The Cafepress store where they sell merchandise based on their hate (yes, really, here is a cached version of the store (which just came down, interestingly) in which you can see that they were selling merch, and read the “save your friends from rape” in the lower left hand corner) suggests you should buy their merchandise to “save your friends from rape.” Leaving aside the unbelievably tasteless attempt to literally capitalize on rape, the implication would seem to be — that I am a rapist? That would be my takeaway as a stranger to their ways, especially if I had not read The Mortal Instruments, or even if I had. They claim I am a bully, that I commit federal crimes, that I harass minor children, none of which is true. But by putting this kind of hatred up on the internet, by dehumanizing me over and over again, by presenting me as someone against whom revenge needs to be taken for beyond horrific crimes, they open the door for other people, for anyone reading their words, to have not just the motivation but the tools to carry out whatever violent reprisal strikes their fancy.  If that ever happens, when it happens, I want there to be a record to hold them accountable.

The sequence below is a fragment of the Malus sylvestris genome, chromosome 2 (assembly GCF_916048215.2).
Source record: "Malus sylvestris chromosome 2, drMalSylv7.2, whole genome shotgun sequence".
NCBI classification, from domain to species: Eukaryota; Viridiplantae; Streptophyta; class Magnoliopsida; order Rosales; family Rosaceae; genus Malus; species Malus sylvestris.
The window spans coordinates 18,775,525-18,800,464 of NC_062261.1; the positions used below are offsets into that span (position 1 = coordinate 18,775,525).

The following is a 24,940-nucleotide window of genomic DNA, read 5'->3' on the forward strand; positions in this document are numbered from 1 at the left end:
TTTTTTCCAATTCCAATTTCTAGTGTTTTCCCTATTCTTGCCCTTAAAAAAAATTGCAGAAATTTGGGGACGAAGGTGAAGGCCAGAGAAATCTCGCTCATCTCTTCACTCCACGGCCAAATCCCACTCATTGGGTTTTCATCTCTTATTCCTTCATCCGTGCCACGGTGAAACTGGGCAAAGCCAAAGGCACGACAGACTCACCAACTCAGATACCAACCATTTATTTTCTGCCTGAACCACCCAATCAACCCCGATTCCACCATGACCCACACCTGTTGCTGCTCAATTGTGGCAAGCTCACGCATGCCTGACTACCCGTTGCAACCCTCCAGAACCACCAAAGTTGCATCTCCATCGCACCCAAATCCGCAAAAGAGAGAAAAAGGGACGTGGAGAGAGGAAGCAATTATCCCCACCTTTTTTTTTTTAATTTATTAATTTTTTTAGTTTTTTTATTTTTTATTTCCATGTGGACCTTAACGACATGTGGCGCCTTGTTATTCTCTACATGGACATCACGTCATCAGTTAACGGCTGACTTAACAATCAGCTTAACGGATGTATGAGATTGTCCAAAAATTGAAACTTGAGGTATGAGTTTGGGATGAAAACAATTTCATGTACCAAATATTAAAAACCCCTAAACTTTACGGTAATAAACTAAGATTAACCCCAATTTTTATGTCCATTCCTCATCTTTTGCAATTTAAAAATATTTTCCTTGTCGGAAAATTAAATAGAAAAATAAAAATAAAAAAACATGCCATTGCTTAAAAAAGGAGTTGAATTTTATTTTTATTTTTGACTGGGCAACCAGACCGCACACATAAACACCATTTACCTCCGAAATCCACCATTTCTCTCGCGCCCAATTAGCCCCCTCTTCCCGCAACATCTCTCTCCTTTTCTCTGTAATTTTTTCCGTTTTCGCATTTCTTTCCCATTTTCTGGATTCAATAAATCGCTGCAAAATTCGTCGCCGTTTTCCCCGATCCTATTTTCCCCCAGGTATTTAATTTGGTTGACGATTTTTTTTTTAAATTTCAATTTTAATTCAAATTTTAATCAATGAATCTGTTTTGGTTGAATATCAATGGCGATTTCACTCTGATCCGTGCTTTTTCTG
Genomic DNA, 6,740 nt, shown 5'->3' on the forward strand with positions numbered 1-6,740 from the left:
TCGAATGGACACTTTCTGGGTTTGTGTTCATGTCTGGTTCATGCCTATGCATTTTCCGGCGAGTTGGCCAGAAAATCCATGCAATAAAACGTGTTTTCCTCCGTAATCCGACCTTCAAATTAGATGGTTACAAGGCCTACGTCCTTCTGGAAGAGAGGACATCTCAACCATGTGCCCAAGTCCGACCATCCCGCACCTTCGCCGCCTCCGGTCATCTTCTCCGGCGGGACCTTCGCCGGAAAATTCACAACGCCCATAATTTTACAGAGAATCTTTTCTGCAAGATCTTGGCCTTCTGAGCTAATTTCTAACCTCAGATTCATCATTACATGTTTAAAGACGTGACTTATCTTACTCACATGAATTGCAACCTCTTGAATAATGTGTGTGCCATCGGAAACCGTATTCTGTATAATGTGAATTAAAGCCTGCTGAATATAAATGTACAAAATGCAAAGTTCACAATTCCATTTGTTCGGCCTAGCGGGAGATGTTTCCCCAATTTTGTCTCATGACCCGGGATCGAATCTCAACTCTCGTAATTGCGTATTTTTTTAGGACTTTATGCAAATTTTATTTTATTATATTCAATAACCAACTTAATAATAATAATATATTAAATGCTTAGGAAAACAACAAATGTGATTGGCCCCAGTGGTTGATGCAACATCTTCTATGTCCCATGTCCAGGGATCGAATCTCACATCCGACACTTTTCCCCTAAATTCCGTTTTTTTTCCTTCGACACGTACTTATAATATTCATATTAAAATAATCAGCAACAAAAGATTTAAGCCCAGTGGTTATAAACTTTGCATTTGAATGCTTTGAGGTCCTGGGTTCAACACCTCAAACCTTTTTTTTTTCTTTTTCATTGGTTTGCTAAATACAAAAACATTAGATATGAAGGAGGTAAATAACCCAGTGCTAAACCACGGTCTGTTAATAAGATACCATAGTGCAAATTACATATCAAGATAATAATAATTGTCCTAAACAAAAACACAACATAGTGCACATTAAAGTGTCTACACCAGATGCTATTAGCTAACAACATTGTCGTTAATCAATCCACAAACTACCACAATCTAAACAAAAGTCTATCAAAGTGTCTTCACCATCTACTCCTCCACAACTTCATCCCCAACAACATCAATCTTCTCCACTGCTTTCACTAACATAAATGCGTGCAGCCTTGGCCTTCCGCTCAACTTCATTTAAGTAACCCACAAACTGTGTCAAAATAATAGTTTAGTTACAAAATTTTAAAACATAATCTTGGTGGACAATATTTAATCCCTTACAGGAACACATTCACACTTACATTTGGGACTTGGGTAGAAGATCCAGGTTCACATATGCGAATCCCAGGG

The third was that I could tell the whole thing was very upsetting for my readers. (Once this post is up, the hate bloggers will say that I am upset because they think my books are bad. Believe me, I would be thrilled if it was a blog about how my books are bad. There is no book out there that someone doesn’t think is bad. I try to write good books, to make them the best they can be, but (like almost all other writers I know) I am sure I suck a lot of the time.You write books, you put them out in the world, and the world forms opinions about them. We all have to remind ourselves that we are works in progress, our writing isn’t perfect, and there is something to be learned even from the harshest criticism. I don’t mind being called racist/sexist, either: I am sure that I am, in the sense that we are all products of our conditioning, and we are conditioned by a racist/sexist society that works on us from the day we’re born. I try to be aware, and fight that conditioning, to remember my privilege, to tell fair and truthful stories but that doesn’t mean I’m not a work in progress myself, that I’m not going to screw up.)